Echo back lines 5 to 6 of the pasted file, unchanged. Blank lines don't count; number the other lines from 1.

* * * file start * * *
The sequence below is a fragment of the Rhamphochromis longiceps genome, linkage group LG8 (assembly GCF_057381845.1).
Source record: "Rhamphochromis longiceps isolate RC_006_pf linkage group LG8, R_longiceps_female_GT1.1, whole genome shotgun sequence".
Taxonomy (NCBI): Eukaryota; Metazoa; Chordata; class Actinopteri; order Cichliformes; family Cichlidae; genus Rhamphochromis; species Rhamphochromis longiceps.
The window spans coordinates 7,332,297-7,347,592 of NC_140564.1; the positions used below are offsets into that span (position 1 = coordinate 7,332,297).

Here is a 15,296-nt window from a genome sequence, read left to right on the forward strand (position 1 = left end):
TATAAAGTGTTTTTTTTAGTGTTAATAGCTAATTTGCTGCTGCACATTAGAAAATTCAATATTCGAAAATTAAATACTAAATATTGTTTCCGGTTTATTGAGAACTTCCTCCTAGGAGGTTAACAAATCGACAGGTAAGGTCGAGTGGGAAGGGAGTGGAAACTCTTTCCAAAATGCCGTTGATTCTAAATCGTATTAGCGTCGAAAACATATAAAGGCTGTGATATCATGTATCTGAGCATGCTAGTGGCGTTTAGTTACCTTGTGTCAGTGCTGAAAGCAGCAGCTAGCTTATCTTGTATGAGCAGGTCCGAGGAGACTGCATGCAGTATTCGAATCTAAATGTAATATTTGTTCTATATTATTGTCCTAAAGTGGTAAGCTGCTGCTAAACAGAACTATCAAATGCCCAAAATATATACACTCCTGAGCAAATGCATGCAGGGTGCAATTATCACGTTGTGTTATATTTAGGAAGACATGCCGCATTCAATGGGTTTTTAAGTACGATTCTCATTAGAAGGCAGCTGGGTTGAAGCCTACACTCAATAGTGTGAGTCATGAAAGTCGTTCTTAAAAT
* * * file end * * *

Here is a 15,296-nt window from a genome sequence, read left to right on the forward strand (position 1 = left end):
TATAAAGTGTTTTTTTTAGTGTTAATAGCTAATTTGCTGCTGCACATTAGAAAATTCAATATTCGAAAATTAAATACTAAATATTGTTTCCGGTTTATTGAGAACTTCCTCCTAGGAGGTTAACAAATCGACAGGTAAGGTCGAGTGGGAAGGGAGTGGAAACTCTTTCCAAAATGCCGTTGATTCTAAATCGTATTAGCGTCGAAAACATATAAAGGCTGTGATATCATGTATCTGAGCATGCTAGTGGCGTTTAGTTACCTTGTGTCAGTGCTGAAAGCAGCAGCTAGCTTATCTTGTATGAGCAGGTCCGAGGAGACTGCATGCAGTATTCGAATCTAAATGTAATATTTGTTCTATATTATTGTCCTAAAGTGGTAAGCTGCTGCTAAACAGAACTATCAAATGCCCAAAATATATACACTCCTGAGCAAATGCATGCAGGGTGCAATTATCACGTTGTGTTATATTTAGGAAGACATGCCGCATTCAATGGGTTTTTAAGTACGATTCTCATTAGAAGGCAGCTGGGTTGAAGCCTACACTCAATAGTGTGAGTCATGAAAGTCGTTCTTAAAAT